Thursday, December 15, 2011

Experimental support for Common JS and AMD/require.js modules in Closure Compiler

I recently stumbled over a thread on the jQuery mailing list about how to modularize jQuery which keeps getting bigger and bigger with every version with not everybody using every feature. Some argued to change jQuery to support "dead code elimination" via Google Closure Compiler's advanced optimizations, which would eliminate unused code from people's projects; others wanted to use AMD/require.js modules instead, which enables only loading required dependencies. Having just done a little project on closure compiler at work, I figured it might be possible to support both of those ideas equally. And so I got coding…

How it works

With my change closure compiler (CC) gets experimental 1st class support for both Common JS and AMD modules. This means that CC knows about these types of modules and performs special transformations and optimizations for them. The high level goals are:
  • Concatenate all modules into a single large file.
  • Automatically order modules so that dependencies are fulfilled.
  • Make it really easy for CC to apply its built in optimizations.

Step 1: Transform AMD to Common JS modules

Add --transform_amd_modules to the command line options of CC to transform AMD modules to Common JS modules. In this first steps basically
define(['foo'], function(foo) { return {
  test: function() {}
}});
gets transformed to:
var foo = require('foo');
module.exports = { test: function() {} }
From now on we don't have to worry about the peculiarities of asynchronous AMD anymore. This step by itself, might be useful to some people. E.g. if you want to use AMD code in Node.js directly.

Step 2: Process Common JS modules

Add --process_common_js_modules to the command line options of CC to enable specific processing of Common JS modules. Most Common JS implementations (like e.g. Node.js) implement it by wrapping all code of a module in a closure like this:
(function(require, exports, modules) { /* your module code */ })(…)
The problem with that is that the module pattern is really hard to optimize for closure compiler because with function calls and scopes involved, everything becomes really dynamic and hard to statically understand. This is why I implemented a transformation for Common JS modules which allows them to be safely concatenated into a single JS file without the use of closures. This works by renaming all global symbols in a module so that they never conflict with a different module. The following Common JS module named "example/baz":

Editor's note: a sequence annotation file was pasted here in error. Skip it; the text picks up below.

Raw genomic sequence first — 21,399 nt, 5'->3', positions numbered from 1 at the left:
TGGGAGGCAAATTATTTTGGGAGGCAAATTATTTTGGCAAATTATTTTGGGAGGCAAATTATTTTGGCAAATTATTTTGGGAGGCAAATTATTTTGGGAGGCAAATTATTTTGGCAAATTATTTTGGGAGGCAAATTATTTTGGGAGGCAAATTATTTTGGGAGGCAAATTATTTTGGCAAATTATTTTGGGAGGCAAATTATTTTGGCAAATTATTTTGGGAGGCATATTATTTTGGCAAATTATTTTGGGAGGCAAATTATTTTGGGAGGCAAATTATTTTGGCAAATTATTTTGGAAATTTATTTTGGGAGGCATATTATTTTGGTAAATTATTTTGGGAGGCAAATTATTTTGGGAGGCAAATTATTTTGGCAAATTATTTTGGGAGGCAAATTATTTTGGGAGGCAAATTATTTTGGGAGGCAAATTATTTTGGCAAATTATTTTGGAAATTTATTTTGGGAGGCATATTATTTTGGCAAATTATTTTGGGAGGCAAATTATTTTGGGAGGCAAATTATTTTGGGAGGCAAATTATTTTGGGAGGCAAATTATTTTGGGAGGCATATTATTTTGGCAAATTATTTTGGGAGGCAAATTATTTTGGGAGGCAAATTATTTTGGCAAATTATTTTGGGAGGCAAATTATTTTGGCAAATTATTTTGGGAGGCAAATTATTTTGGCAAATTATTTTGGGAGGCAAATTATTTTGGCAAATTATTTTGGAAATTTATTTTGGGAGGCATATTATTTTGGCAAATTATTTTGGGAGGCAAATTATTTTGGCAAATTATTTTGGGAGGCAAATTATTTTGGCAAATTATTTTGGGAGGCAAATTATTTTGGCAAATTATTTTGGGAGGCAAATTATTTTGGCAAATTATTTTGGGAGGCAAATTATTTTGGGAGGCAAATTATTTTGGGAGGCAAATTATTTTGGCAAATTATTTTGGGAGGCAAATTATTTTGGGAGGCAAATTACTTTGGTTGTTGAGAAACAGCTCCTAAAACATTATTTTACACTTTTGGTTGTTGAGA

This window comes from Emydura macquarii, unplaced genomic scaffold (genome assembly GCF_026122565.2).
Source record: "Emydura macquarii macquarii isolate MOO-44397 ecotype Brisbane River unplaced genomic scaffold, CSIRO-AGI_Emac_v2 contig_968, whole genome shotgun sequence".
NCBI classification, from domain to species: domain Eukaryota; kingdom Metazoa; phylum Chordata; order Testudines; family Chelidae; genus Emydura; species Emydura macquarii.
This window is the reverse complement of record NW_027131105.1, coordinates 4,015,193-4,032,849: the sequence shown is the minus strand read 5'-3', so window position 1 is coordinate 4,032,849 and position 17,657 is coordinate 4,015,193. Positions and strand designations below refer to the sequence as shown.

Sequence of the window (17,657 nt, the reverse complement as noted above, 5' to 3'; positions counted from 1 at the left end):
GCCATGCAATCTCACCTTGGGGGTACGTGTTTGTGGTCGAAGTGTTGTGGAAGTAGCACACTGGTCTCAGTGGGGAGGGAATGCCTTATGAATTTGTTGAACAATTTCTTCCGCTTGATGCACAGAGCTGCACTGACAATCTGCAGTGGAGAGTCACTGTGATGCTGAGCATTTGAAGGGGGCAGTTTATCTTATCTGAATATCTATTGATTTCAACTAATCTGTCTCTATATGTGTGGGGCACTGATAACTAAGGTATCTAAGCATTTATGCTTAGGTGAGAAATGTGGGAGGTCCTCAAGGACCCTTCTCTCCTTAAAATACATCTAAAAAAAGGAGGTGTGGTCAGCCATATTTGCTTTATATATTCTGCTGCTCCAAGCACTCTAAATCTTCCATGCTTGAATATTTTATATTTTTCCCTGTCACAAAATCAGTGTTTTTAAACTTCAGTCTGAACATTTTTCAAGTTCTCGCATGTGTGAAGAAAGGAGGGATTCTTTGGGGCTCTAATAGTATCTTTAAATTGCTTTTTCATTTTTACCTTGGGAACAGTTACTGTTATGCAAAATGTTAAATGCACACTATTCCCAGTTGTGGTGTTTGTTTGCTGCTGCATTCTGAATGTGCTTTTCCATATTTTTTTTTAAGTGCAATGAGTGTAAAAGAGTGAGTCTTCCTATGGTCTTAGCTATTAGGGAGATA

var foo = require('foo');
var bar = require('bar');
exports = { test: 1 };
becomes:
var foo$$example$baz = module$foo;
var bar$$example$baz = module$bar;
module$example$baz = { test: 1 };
Notice how exports just becomes module$example$baz while require('foo') gets turned into module$foo. As you see both exports (and by proxy module.exports) as well as require get converted into direct references to the specific module. All global variables and function names get suffixed with the module name, so that they can no longer conflict with any other module. Note that while these sources seem really verbose, closure compiler will, of course, make all variable names really short later in the compilation process.

Step 3: Managing dependencies

Add --common_js_entry_module=foo/bar.js to your command line options to specify your "base" or "main" module. Going from this, the system will figure out the dependencies and only include those in the final output. Also everything will be in the right order.
find ./dojo -name '*.js' | xargs java -jar ../../build/compiler.jar --formatting=PRETTY_PRINT --process_common_js_modules --transform_amd_modules --common_js_entry_module=dojo/behavior.js
This command shows how you can just use find to pipe all your modules into CC and then have it figure out what you need based on the common_js_entry_module.

Caveats

  • I did this just for fun. However, I'm not actually using AMD or Common JS myself right now, so this isn't battle hardened (but it does compile Dojo). Please help me with feedback and patches.
  • There will be many bugs.
  • It does not support Require.js plugins because those can usually not be executed statically (that is their whole point).

How to use it

Download Closure Compiler and go.

On Performance

I'd argue that if you need to load some JS, doing it in a single requests usually always wins. Having *ALL* your JS in one file is, however, usually not a good idea. You want to incrementally load stuff. How to do that within the framework of what I described above is left as an exercise to the reader.

Comment here